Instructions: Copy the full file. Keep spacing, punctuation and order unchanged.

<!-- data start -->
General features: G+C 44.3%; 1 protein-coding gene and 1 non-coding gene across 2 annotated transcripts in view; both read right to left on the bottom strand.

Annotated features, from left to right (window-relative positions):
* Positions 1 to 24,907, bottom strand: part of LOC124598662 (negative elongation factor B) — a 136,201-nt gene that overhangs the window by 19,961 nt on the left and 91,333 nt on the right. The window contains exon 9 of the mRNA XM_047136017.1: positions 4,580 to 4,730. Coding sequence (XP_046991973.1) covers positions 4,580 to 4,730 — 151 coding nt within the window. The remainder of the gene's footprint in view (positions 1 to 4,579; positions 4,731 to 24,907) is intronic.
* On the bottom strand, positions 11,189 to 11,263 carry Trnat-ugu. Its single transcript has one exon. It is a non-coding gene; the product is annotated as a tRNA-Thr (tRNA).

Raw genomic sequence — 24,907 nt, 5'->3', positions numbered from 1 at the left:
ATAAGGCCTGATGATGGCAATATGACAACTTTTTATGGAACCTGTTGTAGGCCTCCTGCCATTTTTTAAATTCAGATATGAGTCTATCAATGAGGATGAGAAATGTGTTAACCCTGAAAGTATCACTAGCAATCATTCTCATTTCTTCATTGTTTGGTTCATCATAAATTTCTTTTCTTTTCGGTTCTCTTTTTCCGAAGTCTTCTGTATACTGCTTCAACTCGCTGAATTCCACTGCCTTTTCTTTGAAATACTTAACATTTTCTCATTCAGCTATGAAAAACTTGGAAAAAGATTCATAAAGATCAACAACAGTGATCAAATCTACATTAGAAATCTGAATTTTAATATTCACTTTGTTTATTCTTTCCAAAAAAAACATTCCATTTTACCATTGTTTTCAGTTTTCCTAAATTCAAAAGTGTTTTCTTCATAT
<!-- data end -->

General features: G+C 44.3%; 1 protein-coding gene and 1 non-coding gene across 2 annotated transcripts in view; both read right to left on the bottom strand.

Annotated features, from left to right (window-relative positions):
* Positions 1 to 24,907, bottom strand: part of LOC124598662 (negative elongation factor B) — a 136,201-nt gene that overhangs the window by 19,961 nt on the left and 91,333 nt on the right. The window contains exon 9 of the mRNA XM_047136017.1: positions 4,580 to 4,730. Coding sequence (XP_046991973.1) covers positions 4,580 to 4,730 — 151 coding nt within the window. The remainder of the gene's footprint in view (positions 1 to 4,579; positions 4,731 to 24,907) is intronic.
* On the bottom strand, positions 11,189 to 11,263 carry Trnat-ugu. Its single transcript has one exon. It is a non-coding gene; the product is annotated as a tRNA-Thr (tRNA).

Raw genomic sequence — 24,907 nt, 5'->3', positions numbered from 1 at the left:
ATAAGGCCTGATGATGGCAATATGACAACTTTTTATGGAACCTGTTGTAGGCCTCCTGCCATTTTTTAAATTCAGATATGAGTCTATCAATGAGGATGAGAAATGTGTTAACCCTGAAAGTATCACTAGCAATCATTCTCATTTCTTCATTGTTTGGTTCATCATAAATTTCTTTTCTTTTCGGTTCTCTTTTTCCGAAGTCTTCTGTATACTGCTTCAACTCGCTGAATTCCACTGCCTTTTCTTTGAAATACTTAACATTTTCTCATTCAGCTATGAAAAACTTGGAAAAAGATTCATAAAGATCAACAACAGTGATCAAATCTACATTAGAAATCTGAATTTTAATATTCACTTTGTTTATTCTTTCCAAAAAAAACATTCCATTTTACCATTGTTTTCAGTTTTCCTAAATTCAAAAGTGTTTTCTTCATAT